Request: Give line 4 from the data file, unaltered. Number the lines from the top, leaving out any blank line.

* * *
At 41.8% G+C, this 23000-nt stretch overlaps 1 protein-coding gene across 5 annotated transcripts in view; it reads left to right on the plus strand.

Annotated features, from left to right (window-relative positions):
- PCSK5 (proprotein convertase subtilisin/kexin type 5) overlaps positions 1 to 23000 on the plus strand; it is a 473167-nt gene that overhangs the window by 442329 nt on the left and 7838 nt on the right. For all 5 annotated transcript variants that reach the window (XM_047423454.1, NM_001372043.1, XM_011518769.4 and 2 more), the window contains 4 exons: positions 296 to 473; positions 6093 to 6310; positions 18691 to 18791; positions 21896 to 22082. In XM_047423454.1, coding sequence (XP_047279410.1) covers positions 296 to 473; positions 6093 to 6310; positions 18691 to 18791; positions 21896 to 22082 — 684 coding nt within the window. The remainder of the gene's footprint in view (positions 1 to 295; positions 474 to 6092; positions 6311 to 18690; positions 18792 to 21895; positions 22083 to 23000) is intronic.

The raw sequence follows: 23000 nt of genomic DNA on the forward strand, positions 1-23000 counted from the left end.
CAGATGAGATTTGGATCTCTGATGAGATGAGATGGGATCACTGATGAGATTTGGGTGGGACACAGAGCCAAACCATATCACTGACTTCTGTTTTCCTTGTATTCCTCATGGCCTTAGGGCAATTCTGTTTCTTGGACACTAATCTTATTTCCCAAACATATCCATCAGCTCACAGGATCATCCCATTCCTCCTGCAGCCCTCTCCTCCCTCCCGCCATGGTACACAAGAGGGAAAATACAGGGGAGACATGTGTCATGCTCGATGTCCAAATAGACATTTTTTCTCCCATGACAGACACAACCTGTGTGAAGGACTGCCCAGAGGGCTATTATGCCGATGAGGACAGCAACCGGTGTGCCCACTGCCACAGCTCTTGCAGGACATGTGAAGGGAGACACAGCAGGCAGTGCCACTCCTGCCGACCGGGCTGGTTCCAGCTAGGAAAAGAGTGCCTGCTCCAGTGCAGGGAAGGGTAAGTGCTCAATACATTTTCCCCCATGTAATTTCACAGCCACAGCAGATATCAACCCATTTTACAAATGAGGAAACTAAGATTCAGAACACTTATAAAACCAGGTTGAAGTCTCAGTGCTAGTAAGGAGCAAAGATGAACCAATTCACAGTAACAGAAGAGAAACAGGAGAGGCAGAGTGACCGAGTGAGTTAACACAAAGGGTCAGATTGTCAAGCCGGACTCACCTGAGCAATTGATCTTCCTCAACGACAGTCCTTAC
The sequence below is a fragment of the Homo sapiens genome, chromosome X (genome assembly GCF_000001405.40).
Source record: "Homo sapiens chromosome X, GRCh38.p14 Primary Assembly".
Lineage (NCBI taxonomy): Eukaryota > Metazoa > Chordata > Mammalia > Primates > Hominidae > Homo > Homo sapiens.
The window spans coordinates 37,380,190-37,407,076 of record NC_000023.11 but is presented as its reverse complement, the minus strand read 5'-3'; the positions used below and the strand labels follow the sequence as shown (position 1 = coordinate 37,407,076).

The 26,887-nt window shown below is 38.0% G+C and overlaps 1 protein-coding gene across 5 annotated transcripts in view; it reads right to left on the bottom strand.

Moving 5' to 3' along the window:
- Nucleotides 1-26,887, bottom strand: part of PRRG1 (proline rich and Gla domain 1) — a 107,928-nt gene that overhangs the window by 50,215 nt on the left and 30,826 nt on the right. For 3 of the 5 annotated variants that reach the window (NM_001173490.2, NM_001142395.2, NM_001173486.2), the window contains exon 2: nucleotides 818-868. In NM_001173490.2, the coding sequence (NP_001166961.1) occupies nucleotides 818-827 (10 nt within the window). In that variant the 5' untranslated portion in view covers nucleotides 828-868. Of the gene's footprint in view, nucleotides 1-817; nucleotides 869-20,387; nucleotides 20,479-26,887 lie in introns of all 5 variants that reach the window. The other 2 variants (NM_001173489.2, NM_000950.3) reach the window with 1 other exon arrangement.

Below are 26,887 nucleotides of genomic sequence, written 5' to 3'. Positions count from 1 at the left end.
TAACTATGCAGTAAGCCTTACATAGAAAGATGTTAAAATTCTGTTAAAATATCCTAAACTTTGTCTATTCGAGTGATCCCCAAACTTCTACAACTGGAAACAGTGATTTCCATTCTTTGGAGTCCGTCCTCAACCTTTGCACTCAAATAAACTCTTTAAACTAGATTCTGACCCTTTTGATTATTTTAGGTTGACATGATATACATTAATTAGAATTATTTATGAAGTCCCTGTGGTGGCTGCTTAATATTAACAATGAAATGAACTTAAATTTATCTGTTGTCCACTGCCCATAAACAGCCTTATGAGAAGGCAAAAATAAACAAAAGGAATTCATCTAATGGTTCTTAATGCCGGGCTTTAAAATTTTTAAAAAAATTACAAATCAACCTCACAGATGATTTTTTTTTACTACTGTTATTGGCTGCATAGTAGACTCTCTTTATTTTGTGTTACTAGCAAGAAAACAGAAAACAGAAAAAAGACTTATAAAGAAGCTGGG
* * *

The raw sequence follows: 23000 nt of genomic DNA on the forward strand, positions 1-23000 counted from the left end.